Because there are a number of other lichenoid eruptions that resemble lichen planus a biopsy confirmation is frequently necessary. Persistent oral or vaginal lichen planus, with spots that thicken and grow together, can sometimes be difficult to distinguish clinically from whitish precancerous plaques called leukoplakia. A biopsy can be helpful in this situation. There seem to be a few patients in whom ulcerative lichen planus precedes the development of oral cancer.

Are there home remedies for lichen planus?

Although there is little objective evidence of its benefits, green tea has been suggested as a treatment for lichen planus. It is likely to be a safe approach.

What is the treatment for lichen planus?

Most lichen planus is relatively mild. Affected individuals who do not have symptoms do not need treatment. Ultimately, there is no agreed-upon cure for this condition.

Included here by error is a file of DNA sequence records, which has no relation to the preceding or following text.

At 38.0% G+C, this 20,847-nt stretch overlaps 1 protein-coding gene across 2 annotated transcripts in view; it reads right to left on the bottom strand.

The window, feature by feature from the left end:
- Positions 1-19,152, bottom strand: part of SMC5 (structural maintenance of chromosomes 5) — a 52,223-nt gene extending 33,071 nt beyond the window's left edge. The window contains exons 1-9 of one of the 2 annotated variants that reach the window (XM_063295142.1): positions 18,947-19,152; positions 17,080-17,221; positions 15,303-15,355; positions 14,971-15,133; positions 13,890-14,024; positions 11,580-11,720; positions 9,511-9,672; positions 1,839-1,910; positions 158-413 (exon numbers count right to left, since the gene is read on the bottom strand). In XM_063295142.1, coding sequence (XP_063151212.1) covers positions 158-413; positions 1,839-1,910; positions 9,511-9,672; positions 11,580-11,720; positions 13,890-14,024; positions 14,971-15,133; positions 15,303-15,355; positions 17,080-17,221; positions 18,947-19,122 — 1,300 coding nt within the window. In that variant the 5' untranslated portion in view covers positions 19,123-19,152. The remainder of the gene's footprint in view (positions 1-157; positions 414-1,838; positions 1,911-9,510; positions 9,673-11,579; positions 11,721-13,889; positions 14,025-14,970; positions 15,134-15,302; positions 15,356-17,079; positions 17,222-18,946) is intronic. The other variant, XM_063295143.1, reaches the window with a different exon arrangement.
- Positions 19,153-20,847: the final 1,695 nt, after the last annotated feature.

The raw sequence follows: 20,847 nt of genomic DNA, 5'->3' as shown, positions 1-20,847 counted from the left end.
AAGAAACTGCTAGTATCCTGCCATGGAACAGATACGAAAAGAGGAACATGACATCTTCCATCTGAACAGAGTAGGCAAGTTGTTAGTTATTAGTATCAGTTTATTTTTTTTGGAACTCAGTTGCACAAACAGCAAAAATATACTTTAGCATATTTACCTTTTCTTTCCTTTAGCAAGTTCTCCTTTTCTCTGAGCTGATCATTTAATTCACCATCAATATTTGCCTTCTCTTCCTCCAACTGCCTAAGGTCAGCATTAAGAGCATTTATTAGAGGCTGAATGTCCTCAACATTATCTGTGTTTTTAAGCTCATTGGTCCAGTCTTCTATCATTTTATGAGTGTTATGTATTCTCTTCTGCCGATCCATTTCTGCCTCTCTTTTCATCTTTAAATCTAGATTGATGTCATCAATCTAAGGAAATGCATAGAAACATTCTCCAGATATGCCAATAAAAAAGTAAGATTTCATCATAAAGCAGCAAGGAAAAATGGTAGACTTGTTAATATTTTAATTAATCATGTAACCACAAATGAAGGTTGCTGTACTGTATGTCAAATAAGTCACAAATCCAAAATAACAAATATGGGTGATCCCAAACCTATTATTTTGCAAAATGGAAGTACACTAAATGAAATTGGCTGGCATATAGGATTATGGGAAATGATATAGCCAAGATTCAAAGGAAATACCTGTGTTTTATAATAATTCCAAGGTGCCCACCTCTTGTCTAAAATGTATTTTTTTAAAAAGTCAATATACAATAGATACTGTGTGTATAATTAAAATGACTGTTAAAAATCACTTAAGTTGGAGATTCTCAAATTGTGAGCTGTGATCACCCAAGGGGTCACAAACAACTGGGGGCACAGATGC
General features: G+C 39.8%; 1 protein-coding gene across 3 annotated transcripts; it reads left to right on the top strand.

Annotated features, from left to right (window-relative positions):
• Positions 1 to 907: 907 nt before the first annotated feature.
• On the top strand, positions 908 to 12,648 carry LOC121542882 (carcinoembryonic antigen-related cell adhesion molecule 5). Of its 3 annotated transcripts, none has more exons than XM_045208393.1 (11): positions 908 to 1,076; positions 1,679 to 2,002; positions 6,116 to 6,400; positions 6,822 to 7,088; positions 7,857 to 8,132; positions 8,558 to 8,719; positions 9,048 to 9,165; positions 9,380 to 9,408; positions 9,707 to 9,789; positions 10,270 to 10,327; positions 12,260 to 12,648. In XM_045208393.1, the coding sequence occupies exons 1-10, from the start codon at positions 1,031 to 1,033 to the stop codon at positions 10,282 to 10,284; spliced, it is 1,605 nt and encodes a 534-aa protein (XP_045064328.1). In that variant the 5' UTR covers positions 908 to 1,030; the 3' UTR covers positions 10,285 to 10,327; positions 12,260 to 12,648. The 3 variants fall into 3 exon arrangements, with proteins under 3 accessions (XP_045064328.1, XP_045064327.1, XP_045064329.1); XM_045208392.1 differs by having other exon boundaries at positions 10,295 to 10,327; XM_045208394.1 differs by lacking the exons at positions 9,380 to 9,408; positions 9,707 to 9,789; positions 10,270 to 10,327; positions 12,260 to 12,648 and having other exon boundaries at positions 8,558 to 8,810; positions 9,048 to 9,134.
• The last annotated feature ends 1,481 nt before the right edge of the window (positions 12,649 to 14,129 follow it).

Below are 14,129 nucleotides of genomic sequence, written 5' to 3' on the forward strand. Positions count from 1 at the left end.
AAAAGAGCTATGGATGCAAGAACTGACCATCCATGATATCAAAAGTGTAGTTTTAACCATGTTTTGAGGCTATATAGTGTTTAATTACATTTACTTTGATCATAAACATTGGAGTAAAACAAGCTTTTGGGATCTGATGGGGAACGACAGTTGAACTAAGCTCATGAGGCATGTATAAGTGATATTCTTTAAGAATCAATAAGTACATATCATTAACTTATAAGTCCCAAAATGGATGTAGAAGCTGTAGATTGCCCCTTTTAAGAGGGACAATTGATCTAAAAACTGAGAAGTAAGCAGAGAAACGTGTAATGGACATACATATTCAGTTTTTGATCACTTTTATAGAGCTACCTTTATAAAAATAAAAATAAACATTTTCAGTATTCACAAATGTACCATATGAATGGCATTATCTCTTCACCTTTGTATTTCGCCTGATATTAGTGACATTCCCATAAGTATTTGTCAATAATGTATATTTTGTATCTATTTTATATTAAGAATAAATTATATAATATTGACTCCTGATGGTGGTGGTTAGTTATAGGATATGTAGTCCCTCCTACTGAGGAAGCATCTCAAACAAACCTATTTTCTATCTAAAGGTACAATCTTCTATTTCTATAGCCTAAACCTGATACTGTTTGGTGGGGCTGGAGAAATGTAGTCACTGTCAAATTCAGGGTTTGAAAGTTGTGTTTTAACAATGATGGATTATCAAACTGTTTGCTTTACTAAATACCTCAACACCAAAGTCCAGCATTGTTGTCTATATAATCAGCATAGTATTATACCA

If the itch or appearance of the rash are unpleasant, topical corticosteroid creams or topical calcineurin inhibitors like tacrolimus or pimecrolimus may be of help. For localized, itchy, thick lesions, injections of corticosteroids directly into the plaque may helpful. Antihistamines may blunt the itch, particularly if it is only moderate. This effect is in part due to the sedative effect of antihistamines. For oral lesions, topical steroids (cortisone) in special oral preparations are available.

In more severe lichen planus, physicians may recommend oral medications or therapy with ultraviolet light. Oral medications may include a course of oral corticosteroids, such as prednisone or acitretin. Occasionally, other immunosuppressive agents may be employed. However, the itching may return after the drug has been discontinued. A low-dose oral corticosteroid every other morning may be also prescribed. For painful lesions within the mouth, special mouthwashes containing a painkiller (such as lidocaine) before meals may provide some relief. Any drug or chemical suspected of being the cause of the lichen planus should be discontinued.